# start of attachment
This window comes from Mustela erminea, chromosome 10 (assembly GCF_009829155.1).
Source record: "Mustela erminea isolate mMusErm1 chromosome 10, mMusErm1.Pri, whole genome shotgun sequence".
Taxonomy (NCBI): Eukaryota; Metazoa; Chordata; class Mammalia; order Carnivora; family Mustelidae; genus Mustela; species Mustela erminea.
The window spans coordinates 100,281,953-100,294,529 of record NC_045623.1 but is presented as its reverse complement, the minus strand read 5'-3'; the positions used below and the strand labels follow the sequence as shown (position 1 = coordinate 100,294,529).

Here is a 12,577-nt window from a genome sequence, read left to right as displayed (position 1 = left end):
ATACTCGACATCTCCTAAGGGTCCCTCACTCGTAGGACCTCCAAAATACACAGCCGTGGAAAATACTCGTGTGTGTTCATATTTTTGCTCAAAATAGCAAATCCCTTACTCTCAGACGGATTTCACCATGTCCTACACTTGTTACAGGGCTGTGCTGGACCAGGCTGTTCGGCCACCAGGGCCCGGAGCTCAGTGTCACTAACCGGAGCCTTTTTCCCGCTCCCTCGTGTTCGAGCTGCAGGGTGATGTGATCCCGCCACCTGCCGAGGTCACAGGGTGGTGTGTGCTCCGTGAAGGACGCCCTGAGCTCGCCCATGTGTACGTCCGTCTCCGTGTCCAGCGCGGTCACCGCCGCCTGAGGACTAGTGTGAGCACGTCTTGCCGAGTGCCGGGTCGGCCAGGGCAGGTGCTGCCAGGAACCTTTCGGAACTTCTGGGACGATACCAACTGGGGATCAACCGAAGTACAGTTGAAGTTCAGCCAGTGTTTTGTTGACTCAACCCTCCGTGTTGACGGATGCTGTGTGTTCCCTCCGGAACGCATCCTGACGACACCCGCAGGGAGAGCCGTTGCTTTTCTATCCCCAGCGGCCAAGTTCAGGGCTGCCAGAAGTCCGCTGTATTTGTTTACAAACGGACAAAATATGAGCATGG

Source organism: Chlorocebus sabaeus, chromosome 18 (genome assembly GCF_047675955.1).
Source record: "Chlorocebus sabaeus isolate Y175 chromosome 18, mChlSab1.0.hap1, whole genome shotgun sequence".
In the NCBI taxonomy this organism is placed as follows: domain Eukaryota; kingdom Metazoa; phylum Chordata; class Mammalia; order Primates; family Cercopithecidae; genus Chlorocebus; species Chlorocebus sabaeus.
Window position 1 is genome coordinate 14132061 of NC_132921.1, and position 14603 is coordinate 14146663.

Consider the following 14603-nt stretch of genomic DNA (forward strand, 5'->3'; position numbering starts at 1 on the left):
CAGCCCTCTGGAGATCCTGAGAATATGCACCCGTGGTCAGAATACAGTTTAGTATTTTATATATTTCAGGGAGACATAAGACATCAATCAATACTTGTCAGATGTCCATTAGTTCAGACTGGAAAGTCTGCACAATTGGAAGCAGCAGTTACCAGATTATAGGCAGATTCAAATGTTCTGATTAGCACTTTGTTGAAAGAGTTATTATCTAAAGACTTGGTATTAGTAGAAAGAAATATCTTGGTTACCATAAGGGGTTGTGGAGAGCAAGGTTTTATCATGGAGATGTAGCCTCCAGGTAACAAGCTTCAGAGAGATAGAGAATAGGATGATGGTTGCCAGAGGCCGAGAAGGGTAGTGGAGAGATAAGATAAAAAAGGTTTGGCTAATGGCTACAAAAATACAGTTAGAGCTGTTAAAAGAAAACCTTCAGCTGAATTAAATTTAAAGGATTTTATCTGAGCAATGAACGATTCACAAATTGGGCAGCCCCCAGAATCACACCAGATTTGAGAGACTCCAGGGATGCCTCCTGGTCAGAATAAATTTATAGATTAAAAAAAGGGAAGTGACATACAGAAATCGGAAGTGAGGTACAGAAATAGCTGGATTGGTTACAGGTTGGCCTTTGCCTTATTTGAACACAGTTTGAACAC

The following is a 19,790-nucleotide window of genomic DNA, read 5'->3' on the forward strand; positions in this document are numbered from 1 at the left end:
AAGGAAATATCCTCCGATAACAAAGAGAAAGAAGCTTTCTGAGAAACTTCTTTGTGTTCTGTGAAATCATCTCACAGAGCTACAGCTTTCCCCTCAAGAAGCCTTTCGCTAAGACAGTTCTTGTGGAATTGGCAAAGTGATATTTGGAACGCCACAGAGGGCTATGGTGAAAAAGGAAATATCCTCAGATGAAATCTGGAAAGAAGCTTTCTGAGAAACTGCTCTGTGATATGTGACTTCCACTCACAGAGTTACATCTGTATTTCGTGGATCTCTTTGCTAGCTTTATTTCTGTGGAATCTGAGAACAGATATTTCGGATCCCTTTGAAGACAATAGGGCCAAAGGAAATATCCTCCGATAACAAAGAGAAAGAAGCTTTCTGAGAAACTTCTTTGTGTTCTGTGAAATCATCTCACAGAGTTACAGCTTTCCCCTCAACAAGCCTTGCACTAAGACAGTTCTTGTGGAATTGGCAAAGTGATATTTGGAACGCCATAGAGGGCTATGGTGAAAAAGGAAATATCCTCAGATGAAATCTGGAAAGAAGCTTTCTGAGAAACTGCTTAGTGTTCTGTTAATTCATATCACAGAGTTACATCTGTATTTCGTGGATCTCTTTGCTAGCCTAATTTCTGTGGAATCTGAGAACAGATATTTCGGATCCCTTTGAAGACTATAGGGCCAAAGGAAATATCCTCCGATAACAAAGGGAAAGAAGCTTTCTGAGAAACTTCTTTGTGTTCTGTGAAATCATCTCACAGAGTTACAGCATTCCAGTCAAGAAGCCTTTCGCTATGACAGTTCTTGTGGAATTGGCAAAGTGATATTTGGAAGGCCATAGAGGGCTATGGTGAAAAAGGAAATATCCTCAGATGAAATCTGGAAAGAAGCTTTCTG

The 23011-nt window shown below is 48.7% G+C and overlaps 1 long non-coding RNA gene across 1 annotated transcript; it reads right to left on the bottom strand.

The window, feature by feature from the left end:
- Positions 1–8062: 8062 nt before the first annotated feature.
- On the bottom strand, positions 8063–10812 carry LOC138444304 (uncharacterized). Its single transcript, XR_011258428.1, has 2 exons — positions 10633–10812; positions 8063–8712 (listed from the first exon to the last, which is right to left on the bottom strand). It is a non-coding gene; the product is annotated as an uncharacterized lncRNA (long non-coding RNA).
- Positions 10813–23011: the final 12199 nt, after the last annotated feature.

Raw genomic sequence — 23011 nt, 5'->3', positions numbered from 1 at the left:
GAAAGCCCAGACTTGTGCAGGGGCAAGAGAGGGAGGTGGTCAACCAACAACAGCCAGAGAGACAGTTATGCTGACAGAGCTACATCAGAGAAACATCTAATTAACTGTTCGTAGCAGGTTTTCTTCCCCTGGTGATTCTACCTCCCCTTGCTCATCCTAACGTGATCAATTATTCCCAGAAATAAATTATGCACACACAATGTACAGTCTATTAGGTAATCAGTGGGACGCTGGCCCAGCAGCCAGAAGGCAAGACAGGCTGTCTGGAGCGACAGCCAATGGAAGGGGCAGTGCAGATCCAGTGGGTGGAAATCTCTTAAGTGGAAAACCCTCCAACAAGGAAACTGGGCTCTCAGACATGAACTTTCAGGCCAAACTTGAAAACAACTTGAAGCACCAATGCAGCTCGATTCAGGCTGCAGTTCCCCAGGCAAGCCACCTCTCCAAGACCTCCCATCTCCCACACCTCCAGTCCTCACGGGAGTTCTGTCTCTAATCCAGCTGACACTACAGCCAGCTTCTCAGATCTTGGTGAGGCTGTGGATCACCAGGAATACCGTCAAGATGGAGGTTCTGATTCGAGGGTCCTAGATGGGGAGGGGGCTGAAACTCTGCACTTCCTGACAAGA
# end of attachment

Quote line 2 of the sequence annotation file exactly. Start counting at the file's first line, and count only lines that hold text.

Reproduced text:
Source record: "Mustela erminea isolate mMusErm1 chromosome 10, mMusErm1.Pri, whole genome shotgun sequence".